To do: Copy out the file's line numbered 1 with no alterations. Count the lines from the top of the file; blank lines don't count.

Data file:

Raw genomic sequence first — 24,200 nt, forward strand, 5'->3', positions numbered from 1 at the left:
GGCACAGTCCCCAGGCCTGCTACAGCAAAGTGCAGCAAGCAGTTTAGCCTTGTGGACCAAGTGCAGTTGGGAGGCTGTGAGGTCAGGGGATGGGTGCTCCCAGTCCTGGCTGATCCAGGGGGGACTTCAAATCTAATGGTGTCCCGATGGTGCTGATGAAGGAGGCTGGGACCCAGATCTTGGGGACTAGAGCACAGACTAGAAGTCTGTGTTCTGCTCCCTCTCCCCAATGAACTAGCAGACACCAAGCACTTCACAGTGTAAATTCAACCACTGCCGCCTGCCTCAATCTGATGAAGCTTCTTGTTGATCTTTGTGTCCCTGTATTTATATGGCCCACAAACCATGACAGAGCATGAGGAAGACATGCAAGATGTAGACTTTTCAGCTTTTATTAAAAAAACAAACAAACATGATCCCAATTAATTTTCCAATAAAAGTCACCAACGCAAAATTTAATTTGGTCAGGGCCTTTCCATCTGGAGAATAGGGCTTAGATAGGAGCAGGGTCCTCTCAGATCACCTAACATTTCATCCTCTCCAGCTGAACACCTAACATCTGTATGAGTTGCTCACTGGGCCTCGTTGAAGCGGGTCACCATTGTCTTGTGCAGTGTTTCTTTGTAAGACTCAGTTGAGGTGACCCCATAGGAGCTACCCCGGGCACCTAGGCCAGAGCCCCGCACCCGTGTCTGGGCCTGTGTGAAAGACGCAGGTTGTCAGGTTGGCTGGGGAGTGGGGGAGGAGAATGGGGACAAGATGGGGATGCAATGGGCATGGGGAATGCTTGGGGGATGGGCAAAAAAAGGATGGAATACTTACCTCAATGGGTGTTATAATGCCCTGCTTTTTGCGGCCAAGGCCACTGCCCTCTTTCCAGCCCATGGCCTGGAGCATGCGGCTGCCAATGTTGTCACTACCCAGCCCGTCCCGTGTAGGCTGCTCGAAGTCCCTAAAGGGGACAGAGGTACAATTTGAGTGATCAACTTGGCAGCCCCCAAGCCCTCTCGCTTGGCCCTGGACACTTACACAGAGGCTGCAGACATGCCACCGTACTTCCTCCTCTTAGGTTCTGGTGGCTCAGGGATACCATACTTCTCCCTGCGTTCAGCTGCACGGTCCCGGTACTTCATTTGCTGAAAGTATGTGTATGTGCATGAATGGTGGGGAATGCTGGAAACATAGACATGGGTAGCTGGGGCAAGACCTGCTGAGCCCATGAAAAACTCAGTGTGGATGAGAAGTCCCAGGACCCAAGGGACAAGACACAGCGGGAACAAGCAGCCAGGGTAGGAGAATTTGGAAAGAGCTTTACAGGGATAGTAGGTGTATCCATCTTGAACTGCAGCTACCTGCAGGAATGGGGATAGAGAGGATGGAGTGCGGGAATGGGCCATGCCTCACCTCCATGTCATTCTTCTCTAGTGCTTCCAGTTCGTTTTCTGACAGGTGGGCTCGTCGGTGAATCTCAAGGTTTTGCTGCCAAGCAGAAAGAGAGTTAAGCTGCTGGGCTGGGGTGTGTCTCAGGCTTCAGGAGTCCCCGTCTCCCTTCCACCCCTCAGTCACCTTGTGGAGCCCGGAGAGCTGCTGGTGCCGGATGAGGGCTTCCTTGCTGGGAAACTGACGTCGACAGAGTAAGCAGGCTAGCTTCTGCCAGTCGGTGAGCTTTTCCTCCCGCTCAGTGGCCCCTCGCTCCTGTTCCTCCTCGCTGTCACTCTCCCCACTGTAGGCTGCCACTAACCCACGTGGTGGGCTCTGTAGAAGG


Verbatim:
Raw genomic sequence first — 24,200 nt, forward strand, 5'->3', positions numbered from 1 at the left: